The True Cost of a Free Lunch

The True Cost of a Free Lunch


As a self-described marketing genius, I am blown away by the continued effectiveness of lenders who promote no-cost loans.  In terms of mortgage lending itself, it’s by far the best marketing campaign that has ever been created, (a small notch above stated income transactions for self employed borrowers).  An old saying indicates that “there’s no such thing as a free lunch.” When it comes to rates and fees on a mortgage transaction, that sentence could not be more true.  The recent announcement that Fannie Mae would be hiking up rates again has brought the discussion of how exactly fees are charged back onto the dinner table of the working class.

You may not know this, but chances are you’ve been making your mortgage payment on your current loan to a loan servicer.  Trust me, that’s not a bad thing for your small local lender.  You see, when lenders originate your mortgage loan, they are underwriting it to the guidelines of the program that best fits your needs and goals of the transaction while keeping costs in mind for the perceived riskiness of the borrower.  As a serviced loan, your loan has the best chance for the lowest rate and fee structure available to you.  That being said, whether your lender holds the mortgage note, or is simply a servicer, every loan that is originated generates fees.  I mean every. Single. Loan.  Now I know what you’re thinking: I’ve heard about, and even closed my own loan or loans that have had no fees.  What gives?

Here’s my crash course on mortgage rates and how they are directly related to fees.  Each business day, a lender will post it’s PAR rate (here’s a more detailed explanation of a PAR rate) – the rate at which a full cost loan including loan origination and any pricing adjustments is originated.  There is a trade-off between the PAR interest rate and the fee structure. For every 0.125% that you move up the scale (in .0125% increments) from the par rate, you get a credit back equal to roughly 1% of the loan amount to offset the fees of the transaction. For example, say today you locked in your interest rate 0.250% higher than the posted PAR rate of 5.000%. Your interest rate of 5.250% would have roughly 2% less fees than the same loan at the PAR rate of 5.000% locked on the same day.  The farther you move up the scale from the par rate, the more in credits you’ll receive back at closing to cover costs. Eventually, you will have increased the rate sufficiently to cover all lending costs of the loan in a credit back to you for choosing the higher interest rate above PAR.  This is what the industry calls a no cost loan. Make sense? Here’s an illustration of a new loan amount of $200,000 based on the above explanation of PAR and above PAR rates for the same loan:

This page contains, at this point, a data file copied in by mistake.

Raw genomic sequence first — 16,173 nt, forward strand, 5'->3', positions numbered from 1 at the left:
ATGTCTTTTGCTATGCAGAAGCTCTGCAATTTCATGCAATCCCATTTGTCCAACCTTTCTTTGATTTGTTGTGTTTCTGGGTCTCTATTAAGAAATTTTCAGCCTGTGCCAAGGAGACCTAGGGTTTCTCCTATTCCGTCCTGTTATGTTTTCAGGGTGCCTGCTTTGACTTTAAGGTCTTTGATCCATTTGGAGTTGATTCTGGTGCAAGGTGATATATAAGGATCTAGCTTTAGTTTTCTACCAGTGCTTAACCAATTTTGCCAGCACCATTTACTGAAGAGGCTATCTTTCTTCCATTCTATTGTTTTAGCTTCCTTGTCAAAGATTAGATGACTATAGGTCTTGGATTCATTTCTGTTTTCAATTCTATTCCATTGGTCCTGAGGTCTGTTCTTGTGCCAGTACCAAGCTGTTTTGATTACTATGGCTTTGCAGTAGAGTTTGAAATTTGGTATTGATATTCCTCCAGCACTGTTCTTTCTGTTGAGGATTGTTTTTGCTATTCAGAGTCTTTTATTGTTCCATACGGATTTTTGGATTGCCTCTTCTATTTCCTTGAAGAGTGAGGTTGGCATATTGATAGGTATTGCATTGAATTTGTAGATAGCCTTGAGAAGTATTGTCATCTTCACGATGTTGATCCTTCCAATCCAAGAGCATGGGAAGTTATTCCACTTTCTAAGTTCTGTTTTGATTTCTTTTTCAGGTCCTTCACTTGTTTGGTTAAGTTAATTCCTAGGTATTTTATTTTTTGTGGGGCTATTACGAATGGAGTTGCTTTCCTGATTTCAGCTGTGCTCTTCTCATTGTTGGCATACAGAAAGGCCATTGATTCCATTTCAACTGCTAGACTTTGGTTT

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The number that should jump out at you is the interest paid over the life of the loan. Boom. My illustration is driven home about what a no-cost loan isn’t.  As you can see, a no-cost loan simply indicates that you’d rather pay more interest over the life of the loan, rather than pay less fees one time upfront.  It’s not that you’re not getting the loan for free, you’ve just traded paying the fees now, or over the life of the loan.  Now, in some circumstances, having no fees up front can be beneficial, and I promise to explore that at a later date.  But for the most part, free never means free.  Especially in mortgage lending.

One last thing to consider is this. No cost loans aren’t inherently good or bad. it certainly isn’t a scam, and mortgage lenders aren’t trying to pull a fast one on you.  It’s important to remind you that the money is either paid upfront or over time. The associated benefit or cost on each transaction will depend greatly on your unique financial situation with each new transaction.  Make sure you do the math and compare options before signing on the dotted line.  Have your loan officer go through both options for you in detail so you can make the best decision for you, not the bank.  You never know, putting lunch on credit might save you some money.

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